When thou, sweet maid, art born again,

be not a courtesan reborn,

but in a house which sinless men,

and virtuous, and good, adorn (Shrudaka 128)

The social significance of even supposedly private and personal feelings is further highlighted in “Little Clay Cart,” as the play is “the only Sanskrit drama to include a legal trial scene” (Wolpert 92).

But smriti pertains to the form of marriage as well as the agents within it—eight distinct types of marital arrangements are described in the Asvalayana Grhya Sutra, along with the corresponding social and religious value applicable to each.

The Brahma form of marriage, for instance, consists of a father giving away his daughter “after decking her with ornaments and having first offered a libation of water”; after consummation, “a son born to her after such a marriage purifies twelve descendants and twelve ancestors on both her husband’s and her own sides” (de Bary 231).

Ritual offerings and requirements lessen down the line of marriage categories, as does the commensurate spiritual merit.

A Prajapatya marriage, for example, purifies only eight descendents and ancestors, and requires just the injunction to the bride and groom to “Practice dharma together” (de Bary 231)—indicating that though the ceremony is simpler and the participants perhaps of lower status, the union still falls within the bounds of the universal social order.

Again, Classical literature illustrates the dangers of a “love-match,” a coupling outside of the traditional forms and structure.  Kalidassa’s Shakuntala follows the story of the titular forest nymph and the king who falls in love with her—performing the simple Gandharva rite, or “love-match” (de Bary 231) agreement between man and woman, the mis-matched lovers wed.

When the nymph’s “‘bewitching youth’ so enthralls the king that he forgets his wife and courtly responsibilities entirely” (Wolpert 91), Kalidassa depicts the tragic consequences of abandoning duty and dharma: heartbroken when the king ultimately returns to his monarchical obligations and promptly forgets her, Shakuntala:

tossed her arms, bemoaned her plight,

accused her crushing fate

Before our eyes a heavenly light

in woman’s form, but shining bright,

seized her and vanished straight” (Kalidassa 61)

But duties to provide for and protect wives also accompany the obligation of a woman not to transgress social boundaries—“the highest dharma of all four classes,” the Manu Smrti asserts, is that “husbands, though weak, must strive to protect their wives” (de Bary 233).

A man who neglects this duty could prove as contemptible—and meet as unfortunate a fate—as the brazen Vasantasena or Shakuntala, even at the highest levels of society.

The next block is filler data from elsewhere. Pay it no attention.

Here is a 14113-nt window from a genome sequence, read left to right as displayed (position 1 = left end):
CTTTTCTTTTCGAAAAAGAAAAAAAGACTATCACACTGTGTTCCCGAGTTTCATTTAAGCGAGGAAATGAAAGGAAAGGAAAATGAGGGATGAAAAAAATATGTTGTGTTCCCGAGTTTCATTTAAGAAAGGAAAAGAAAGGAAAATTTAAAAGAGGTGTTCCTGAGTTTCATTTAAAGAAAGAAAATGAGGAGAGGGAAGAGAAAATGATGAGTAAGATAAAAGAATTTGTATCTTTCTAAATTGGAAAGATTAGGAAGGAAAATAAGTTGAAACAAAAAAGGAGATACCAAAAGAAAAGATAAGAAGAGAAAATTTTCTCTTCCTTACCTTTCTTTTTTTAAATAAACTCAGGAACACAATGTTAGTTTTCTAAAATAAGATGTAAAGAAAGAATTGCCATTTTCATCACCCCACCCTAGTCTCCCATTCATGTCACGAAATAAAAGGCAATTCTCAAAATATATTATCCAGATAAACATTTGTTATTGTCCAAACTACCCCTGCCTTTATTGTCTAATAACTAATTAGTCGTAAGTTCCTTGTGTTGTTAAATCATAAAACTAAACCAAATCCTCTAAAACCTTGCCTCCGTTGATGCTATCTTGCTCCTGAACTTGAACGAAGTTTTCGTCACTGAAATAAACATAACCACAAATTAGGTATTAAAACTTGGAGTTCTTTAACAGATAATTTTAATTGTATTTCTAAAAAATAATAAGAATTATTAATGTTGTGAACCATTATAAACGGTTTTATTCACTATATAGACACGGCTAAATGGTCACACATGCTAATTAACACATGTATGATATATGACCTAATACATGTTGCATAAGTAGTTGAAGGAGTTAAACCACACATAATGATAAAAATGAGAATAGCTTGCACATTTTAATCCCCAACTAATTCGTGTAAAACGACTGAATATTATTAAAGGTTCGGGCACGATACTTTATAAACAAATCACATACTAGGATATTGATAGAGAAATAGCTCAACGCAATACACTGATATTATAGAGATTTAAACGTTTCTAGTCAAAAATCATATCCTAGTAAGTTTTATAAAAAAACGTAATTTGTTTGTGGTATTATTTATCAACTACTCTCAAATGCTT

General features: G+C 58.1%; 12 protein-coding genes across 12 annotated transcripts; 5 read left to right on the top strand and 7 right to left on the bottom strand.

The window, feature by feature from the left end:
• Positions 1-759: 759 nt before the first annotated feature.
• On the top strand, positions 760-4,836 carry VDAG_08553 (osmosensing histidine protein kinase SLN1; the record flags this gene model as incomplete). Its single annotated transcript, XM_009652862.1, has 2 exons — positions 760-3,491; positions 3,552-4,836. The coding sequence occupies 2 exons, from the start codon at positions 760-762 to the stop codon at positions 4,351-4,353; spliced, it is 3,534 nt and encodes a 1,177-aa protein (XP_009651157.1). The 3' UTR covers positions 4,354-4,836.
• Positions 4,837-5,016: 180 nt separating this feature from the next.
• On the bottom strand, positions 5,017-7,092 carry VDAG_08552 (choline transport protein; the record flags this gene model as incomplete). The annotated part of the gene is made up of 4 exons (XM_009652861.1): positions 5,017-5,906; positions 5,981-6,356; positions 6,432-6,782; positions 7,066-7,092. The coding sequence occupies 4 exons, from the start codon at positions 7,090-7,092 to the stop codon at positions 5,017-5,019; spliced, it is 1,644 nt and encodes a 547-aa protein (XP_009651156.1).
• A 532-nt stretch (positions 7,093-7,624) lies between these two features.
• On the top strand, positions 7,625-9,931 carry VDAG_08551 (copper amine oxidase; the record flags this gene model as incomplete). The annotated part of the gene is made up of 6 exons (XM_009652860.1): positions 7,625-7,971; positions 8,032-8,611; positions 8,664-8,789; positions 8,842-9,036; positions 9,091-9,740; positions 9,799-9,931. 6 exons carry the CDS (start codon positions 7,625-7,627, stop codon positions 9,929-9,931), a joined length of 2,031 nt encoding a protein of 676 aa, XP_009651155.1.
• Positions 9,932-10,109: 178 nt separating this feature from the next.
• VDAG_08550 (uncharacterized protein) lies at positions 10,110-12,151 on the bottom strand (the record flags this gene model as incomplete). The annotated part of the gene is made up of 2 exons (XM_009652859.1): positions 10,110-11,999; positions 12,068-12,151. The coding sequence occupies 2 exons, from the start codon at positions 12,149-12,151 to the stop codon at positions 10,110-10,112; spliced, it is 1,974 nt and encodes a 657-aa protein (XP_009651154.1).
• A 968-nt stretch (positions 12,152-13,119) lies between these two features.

The historical drama Devicandragupta, or “The Queen and Chandra Gupta,” describes just such an incident in the court of Chandra Gupta II, who ruled from CE 375 to 415.

Inheriting the throne as the eldest son, Chandra Gupta’s brother Rama subsequently “proves himself weak and treacherous by promising to surrender his wife to a barbaric Shaka ruler who had defeated him in battle” (Wolpert 90), a breach of the dharma which required he protect and care for his wife.

Recognizing this transgression and the unworthiness of his brother, Chandra Gupta supposedly dresses as a woman, takes the queen’s place, and murders the Shaka king in his harem—returning to court to kill Rama as well, and marry the widow he saved.  Though the popular tale may be apocryphal, it reveals the value Chandra Gupta attached to dharma at his court, particularly in marital alliances, of which he arranged many during his reign.

This is an excerpt from a paper written for an Asian Civ course at the University of Alabama.  Please remember that all plagiarists go to hell, and in Alabama, they get stoned.

Works Cited:

de Bary, Theodore. Sources of Indian Tradition. Introduction to Oriental Civilizations.

New York: Columbia University Press, 1958.

Gordon, Stewart. When Asia Was The World. Philadelphia, Pennsylvania: Da Capo Press, 2008.

Kalidassa, Translations of Shakuntala, and Other Works. Arthur W. Ryder. New York: E.P. Dutton and Co., 1914.

Shrudaka, The Little Clay Cart. Harvard Oriental Series. Volume Nine, Arthur W. Ryder. Cambridge, Massachusetts: Harvard University, 1905.

Wolpert, Stanley. A New History of India. 8th ed. New York: Oxford University Press, 2009.